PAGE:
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  1. - Top - End - #31
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    Quote Originally Posted by Anonymouswizard View Post
    Would you reccomend HERO or Champions? It's a case of already having a system I love for almost every genre, so would I miss out on anything by getting the superhero book instead of the generic book?
    5th edition, you'd need to get both to actually play it, the genre books don't IIRC include the full rules.

    6th edition, let me see... looks like it's the same way.
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    Default Re: Questions about M&M and other Super Hero systems

    Quote Originally Posted by Max_Killjoy View Post
    5th edition, you'd need to get both to actually play it, the genre books don't IIRC include the full rules.

    6th edition, let me see... looks like it's the same way.
    Okay, so it's not worth going to the all in one book HERO2000/Champions version? Just one of those cases where it's the same price (pdf)/cheaper(print), so it's very tempting.
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    Quote Originally Posted by Zelphas View Post
    So here I am, trapped in my laboratory, trying to create a Mechabeast that's powerful enough to take down the howling horde outside my door, but also won't join them once it realizes what I've done...twentieth time's the charm, right?
    Quote Originally Posted by Lord Raziere View Post
    How about a Jovian Uplift stuck in a Case morph? it makes so little sense.

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    Default Re: Questions about M&M and other Super Hero systems

    Quote Originally Posted by Anonymouswizard View Post
    Would you reccomend HERO or Champions? It's a case of already having a system I love for almost every genre, so would I miss out on anything by getting the superhero book instead of the generic book?

    I've noticed a weird thing that people aren't willing to tolerate maths, unless it's a d20-based game. M&M doesn't really have anymore maths than GURPS, but I've seen people violently opposed to GURPS happuly play M&M.

    I personally find GURPS maths easier, but that's to do with presentation.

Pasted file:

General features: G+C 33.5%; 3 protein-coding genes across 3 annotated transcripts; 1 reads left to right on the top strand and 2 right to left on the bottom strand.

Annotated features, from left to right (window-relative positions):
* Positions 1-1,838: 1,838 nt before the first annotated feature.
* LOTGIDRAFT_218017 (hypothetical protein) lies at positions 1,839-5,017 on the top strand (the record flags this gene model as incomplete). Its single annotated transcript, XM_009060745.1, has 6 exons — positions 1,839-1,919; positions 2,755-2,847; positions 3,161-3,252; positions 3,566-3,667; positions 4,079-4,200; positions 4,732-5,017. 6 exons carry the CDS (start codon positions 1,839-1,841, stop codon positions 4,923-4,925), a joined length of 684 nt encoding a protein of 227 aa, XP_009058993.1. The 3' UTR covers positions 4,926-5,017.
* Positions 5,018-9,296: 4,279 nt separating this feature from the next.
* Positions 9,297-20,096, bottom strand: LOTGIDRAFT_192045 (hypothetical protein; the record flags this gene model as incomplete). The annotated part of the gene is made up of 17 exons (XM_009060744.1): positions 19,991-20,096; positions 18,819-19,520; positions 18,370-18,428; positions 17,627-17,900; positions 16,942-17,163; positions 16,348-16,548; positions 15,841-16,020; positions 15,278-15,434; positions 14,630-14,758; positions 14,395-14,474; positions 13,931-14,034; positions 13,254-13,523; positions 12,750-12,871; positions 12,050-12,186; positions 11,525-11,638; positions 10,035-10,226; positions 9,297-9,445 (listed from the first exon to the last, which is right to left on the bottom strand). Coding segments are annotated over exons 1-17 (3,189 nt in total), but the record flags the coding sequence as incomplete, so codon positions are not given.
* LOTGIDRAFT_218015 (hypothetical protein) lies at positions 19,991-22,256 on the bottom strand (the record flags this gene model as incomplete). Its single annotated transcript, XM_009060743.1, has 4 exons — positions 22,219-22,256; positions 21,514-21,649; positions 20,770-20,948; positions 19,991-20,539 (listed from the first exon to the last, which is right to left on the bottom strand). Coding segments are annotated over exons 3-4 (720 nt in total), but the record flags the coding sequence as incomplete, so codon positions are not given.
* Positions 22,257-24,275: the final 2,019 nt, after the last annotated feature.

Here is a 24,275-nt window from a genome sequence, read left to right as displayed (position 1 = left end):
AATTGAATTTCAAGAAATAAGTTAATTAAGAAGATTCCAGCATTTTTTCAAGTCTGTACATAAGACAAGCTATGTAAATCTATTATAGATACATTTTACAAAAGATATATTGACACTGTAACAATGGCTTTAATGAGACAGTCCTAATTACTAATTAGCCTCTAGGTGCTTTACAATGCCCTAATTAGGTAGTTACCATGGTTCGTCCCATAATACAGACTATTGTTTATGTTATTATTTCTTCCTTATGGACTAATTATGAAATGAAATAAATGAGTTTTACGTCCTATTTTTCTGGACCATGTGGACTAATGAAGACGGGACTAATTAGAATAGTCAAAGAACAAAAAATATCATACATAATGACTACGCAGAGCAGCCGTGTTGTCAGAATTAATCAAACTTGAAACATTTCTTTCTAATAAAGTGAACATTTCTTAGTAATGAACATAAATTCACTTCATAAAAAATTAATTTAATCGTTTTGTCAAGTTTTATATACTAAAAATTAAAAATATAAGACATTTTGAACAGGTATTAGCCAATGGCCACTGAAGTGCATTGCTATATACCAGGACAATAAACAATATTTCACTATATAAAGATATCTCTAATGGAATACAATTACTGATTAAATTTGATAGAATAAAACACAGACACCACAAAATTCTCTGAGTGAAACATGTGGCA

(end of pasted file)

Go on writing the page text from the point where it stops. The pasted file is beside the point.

Eh, its not hard at all, I personally prefer the way M&M works for effects compared to GURPS. It's way too granular for my liking to use in a superhero game. HERO/Champions is largely the same for me but on action resolution, the math is marginally more complicated than M&M because it actually use fractions.

    As for what to get there is Champions Complete which from what I can tell is a condensed rule set along with the superhero material. Otherwise you need HERO 6th Volume 1 and 2 (each is around 400 pages the first on is just character creation, the second is GM type stuff) for the full rules, and then the superhero genre book Champions. As an aside there are a ton of Champions setting books that are really, really good and easily adaptable to your rules of choice.

    I found a copy of rules... it took a while to figure it out but its a roll under system. So characters that have a notation such as 14- means roll under 14 on 3d6.

    Oh there were two characters here. Mine was Armsmaster, who has gone through three iterations. Armsmaster Mk1 could create weapons and armour, and used Create because he could theoretically create a functional battleship (never had the ranks in Create for it), v2 was a replacement after he became an NPC, who used either Variable or an Array to simulate his tendency to summon melee weapons and armour. Armsmaster Mk3 is one of the mid-tier heroes in my superhero setting, who uses Create (metal) both to form weapons and a suit of armour but also to hem in opponents with walls and obstacles. In the final version Create is the right effect, because the damage is actually a small part of the powers (and the more used on weapons/armour the less for walls and the like, Create doesn't give much mass to work with).
    Makes sense to me.

    The other I forget the name, but they summoned magical weapons and armour with the Summon effect, because the GM misunderstood the rules. They should have had either a Variable power or a set of three:
    -An array of Damage and Affliction effects to represent the wide variety of magical weapons they could summon, many of which had unique secondary effects.
    -An array of Protection effects to represent their array of magical armours, many of which had secondary powers.
    -A Summon effect to represent the ability to summon and remotely control one of their suits of armour. The ability to make these suits explode was used rarely enough to be represented by Power Stunting.

    Now a lot of problems were caused by the GM not understanding the rules, hence the use of Summon for something it just straight up can't do.
    Personally I'd be inclined to do the set of three arrays for simplicity. I tend to not use Variable unless a character needs a super broad ability. Even Doctor Strange doesn't really need Variable to represent what he can do.